ISSN (Print) - 0012-9976 | ISSN (Online) - 2349-8846

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Clouded Conjectures

A good monsoon may bring some respite, but the problems of the Indian economy are far deeper.

From the finance minister to the farmer toiling in a field, everyone invokes the gods of rain. Nearly seven decades after independence, the fate of the Indian economy is intimately connected with the monsoon. With less than half the country’s cropped area having access to irrigation, the India Meteorological Department’s (IMD) forecast of the current monsoon being 6% above the long period average has generated considerable optimism. It is argued that higher agricultural output will boost rural demand which would provide a stimulus for higher growth. However, fundamental macroeconomic indicators do not inspire such confidence.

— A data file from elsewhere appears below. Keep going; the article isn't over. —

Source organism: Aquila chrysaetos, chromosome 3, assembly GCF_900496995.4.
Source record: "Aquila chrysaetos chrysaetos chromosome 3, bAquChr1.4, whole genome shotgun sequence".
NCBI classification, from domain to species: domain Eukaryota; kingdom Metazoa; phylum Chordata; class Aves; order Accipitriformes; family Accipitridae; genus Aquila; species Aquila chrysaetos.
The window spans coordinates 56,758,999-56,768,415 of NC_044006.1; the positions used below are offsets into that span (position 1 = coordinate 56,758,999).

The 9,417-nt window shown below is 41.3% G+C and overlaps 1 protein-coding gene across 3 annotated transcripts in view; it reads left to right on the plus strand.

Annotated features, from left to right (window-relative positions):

Agriculture, which still employs nearly half of the country’s labour force, is estimated to have grown only 1.1% in 2015–16 against a decline of 0.2% in the previous year. In 2015–16, there was negligible growth in foodgrain production: from 252 million tonnes to 253 million tonnes, far below the 265 million tonnes produced in 2013–14. An above-average forecast does not mean that rains would bring relief uniformly. Even in a year of excess rainfall, regions in the country could experience inadequate precipitation. The IMD predictions for this year are for the entire country; the forecasts are not region-specific.

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